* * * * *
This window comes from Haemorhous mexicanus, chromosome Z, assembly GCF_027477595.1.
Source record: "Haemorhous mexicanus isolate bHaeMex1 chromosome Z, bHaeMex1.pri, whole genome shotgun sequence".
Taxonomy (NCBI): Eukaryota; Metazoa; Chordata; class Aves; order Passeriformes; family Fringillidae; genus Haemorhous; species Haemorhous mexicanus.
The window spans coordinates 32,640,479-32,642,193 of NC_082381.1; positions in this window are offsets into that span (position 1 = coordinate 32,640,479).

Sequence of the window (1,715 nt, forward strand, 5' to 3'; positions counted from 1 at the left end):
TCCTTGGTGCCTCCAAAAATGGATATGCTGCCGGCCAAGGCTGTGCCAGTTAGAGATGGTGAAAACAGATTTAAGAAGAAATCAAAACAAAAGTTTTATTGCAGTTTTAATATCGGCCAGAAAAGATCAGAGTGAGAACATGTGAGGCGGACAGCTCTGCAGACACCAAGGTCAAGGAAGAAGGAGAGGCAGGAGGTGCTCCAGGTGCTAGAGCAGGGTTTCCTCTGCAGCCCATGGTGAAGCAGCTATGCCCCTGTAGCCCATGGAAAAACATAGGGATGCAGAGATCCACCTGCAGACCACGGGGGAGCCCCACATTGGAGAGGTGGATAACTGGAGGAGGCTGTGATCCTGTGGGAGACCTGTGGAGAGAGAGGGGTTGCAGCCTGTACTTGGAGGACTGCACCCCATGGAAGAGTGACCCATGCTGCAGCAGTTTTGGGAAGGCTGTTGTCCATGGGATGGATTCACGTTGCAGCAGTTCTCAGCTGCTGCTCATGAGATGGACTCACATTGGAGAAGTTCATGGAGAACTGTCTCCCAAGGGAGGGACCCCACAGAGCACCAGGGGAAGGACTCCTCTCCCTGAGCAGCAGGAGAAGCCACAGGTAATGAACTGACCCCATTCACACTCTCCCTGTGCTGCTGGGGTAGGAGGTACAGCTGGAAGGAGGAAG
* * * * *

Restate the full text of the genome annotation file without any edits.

This window comes from Haemorhous mexicanus, chromosome Z, assembly GCF_027477595.1.
Source record: "Haemorhous mexicanus isolate bHaeMex1 chromosome Z, bHaeMex1.pri, whole genome shotgun sequence".
Taxonomy (NCBI): Eukaryota; Metazoa; Chordata; class Aves; order Passeriformes; family Fringillidae; genus Haemorhous; species Haemorhous mexicanus.
The window spans coordinates 32,640,479-32,642,193 of NC_082381.1; positions in this window are offsets into that span (position 1 = coordinate 32,640,479).

Sequence of the window (1,715 nt, forward strand, 5' to 3'; positions counted from 1 at the left end):
TCCTTGGTGCCTCCAAAAATGGATATGCTGCCGGCCAAGGCTGTGCCAGTTAGAGATGGTGAAAACAGATTTAAGAAGAAATCAAAACAAAAGTTTTATTGCAGTTTTAATATCGGCCAGAAAAGATCAGAGTGAGAACATGTGAGGCGGACAGCTCTGCAGACACCAAGGTCAAGGAAGAAGGAGAGGCAGGAGGTGCTCCAGGTGCTAGAGCAGGGTTTCCTCTGCAGCCCATGGTGAAGCAGCTATGCCCCTGTAGCCCATGGAAAAACATAGGGATGCAGAGATCCACCTGCAGACCACGGGGGAGCCCCACATTGGAGAGGTGGATAACTGGAGGAGGCTGTGATCCTGTGGGAGACCTGTGGAGAGAGAGGGGTTGCAGCCTGTACTTGGAGGACTGCACCCCATGGAAGAGTGACCCATGCTGCAGCAGTTTTGGGAAGGCTGTTGTCCATGGGATGGATTCACGTTGCAGCAGTTCTCAGCTGCTGCTCATGAGATGGACTCACATTGGAGAAGTTCATGGAGAACTGTCTCCCAAGGGAGGGACCCCACAGAGCACCAGGGGAAGGACTCCTCTCCCTGAGCAGCAGGAGAAGCCACAGGTAATGAACTGACCCCATTCACACTCTCCCTGTGCTGCTGGGGTAGGAGGTACAGCTGGAAGGAGGAAG